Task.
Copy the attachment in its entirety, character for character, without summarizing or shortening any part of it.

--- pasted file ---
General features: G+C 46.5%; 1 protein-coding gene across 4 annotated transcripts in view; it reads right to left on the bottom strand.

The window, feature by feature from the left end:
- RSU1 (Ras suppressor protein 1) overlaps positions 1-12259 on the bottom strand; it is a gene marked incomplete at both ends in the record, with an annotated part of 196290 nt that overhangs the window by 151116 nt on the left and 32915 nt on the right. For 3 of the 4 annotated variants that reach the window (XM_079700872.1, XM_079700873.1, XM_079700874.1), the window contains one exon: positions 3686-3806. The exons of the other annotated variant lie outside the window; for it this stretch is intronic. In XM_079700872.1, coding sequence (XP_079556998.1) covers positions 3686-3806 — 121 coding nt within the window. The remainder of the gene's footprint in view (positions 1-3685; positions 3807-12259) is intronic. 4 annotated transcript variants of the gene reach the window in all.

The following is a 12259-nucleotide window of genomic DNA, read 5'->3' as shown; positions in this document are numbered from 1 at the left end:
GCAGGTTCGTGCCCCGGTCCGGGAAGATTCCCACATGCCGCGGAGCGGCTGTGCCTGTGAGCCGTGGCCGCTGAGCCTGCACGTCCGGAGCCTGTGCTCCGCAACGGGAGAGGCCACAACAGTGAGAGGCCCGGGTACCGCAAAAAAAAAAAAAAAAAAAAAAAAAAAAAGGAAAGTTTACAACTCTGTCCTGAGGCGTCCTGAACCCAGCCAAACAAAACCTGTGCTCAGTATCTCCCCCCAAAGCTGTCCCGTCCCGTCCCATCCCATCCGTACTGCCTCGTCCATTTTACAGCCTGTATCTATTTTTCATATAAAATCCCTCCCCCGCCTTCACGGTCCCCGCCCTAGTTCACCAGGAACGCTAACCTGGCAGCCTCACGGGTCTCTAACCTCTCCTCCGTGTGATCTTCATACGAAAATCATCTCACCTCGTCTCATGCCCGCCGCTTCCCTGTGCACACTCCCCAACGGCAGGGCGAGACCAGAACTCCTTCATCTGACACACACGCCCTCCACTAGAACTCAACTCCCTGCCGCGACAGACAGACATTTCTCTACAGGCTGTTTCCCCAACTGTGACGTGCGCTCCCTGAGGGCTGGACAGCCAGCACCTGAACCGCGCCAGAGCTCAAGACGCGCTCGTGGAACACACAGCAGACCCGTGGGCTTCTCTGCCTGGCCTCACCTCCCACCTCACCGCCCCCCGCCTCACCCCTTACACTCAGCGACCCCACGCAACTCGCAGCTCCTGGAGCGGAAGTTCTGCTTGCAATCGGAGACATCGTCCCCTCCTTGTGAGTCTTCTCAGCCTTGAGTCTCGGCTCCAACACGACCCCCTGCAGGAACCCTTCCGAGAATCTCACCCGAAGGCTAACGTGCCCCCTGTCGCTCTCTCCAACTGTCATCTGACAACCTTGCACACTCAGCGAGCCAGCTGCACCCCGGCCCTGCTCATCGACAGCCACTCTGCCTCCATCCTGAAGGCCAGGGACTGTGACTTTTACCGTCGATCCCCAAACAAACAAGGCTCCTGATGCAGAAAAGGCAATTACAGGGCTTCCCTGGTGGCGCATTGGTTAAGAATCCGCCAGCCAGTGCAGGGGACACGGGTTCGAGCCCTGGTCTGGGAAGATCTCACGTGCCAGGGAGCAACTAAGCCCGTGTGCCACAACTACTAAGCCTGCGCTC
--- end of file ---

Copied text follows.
General features: G+C 46.5%; 1 protein-coding gene across 4 annotated transcripts in view; it reads right to left on the bottom strand.

The window, feature by feature from the left end:
- RSU1 (Ras suppressor protein 1) overlaps positions 1-12259 on the bottom strand; it is a gene marked incomplete at both ends in the record, with an annotated part of 196290 nt that overhangs the window by 151116 nt on the left and 32915 nt on the right. For 3 of the 4 annotated variants that reach the window (XM_079700872.1, XM_079700873.1, XM_079700874.1), the window contains one exon: positions 3686-3806. The exons of the other annotated variant lie outside the window; for it this stretch is intronic. In XM_079700872.1, coding sequence (XP_079556998.1) covers positions 3686-3806 — 121 coding nt within the window. The remainder of the gene's footprint in view (positions 1-3685; positions 3807-12259) is intronic. 4 annotated transcript variants of the gene reach the window in all.

The following is a 12259-nucleotide window of genomic DNA, read 5'->3' as shown; positions in this document are numbered from 1 at the left end:
GCAGGTTCGTGCCCCGGTCCGGGAAGATTCCCACATGCCGCGGAGCGGCTGTGCCTGTGAGCCGTGGCCGCTGAGCCTGCACGTCCGGAGCCTGTGCTCCGCAACGGGAGAGGCCACAACAGTGAGAGGCCCGGGTACCGCAAAAAAAAAAAAAAAAAAAAAAAAAAAAAGGAAAGTTTACAACTCTGTCCTGAGGCGTCCTGAACCCAGCCAAACAAAACCTGTGCTCAGTATCTCCCCCCAAAGCTGTCCCGTCCCGTCCCATCCCATCCGTACTGCCTCGTCCATTTTACAGCCTGTATCTATTTTTCATATAAAATCCCTCCCCCGCCTTCACGGTCCCCGCCCTAGTTCACCAGGAACGCTAACCTGGCAGCCTCACGGGTCTCTAACCTCTCCTCCGTGTGATCTTCATACGAAAATCATCTCACCTCGTCTCATGCCCGCCGCTTCCCTGTGCACACTCCCCAACGGCAGGGCGAGACCAGAACTCCTTCATCTGACACACACGCCCTCCACTAGAACTCAACTCCCTGCCGCGACAGACAGACATTTCTCTACAGGCTGTTTCCCCAACTGTGACGTGCGCTCCCTGAGGGCTGGACAGCCAGCACCTGAACCGCGCCAGAGCTCAAGACGCGCTCGTGGAACACACAGCAGACCCGTGGGCTTCTCTGCCTGGCCTCACCTCCCACCTCACCGCCCCCCGCCTCACCCCTTACACTCAGCGACCCCACGCAACTCGCAGCTCCTGGAGCGGAAGTTCTGCTTGCAATCGGAGACATCGTCCCCTCCTTGTGAGTCTTCTCAGCCTTGAGTCTCGGCTCCAACACGACCCCCTGCAGGAACCCTTCCGAGAATCTCACCCGAAGGCTAACGTGCCCCCTGTCGCTCTCTCCAACTGTCATCTGACAACCTTGCACACTCAGCGAGCCAGCTGCACCCCGGCCCTGCTCATCGACAGCCACTCTGCCTCCATCCTGAAGGCCAGGGACTGTGACTTTTACCGTCGATCCCCAAACAAACAAGGCTCCTGATGCAGAAAAGGCAATTACAGGGCTTCCCTGGTGGCGCATTGGTTAAGAATCCGCCAGCCAGTGCAGGGGACACGGGTTCGAGCCCTGGTCTGGGAAGATCTCACGTGCCAGGGAGCAACTAAGCCCGTGTGCCACAACTACTAAGCCTGCGCTC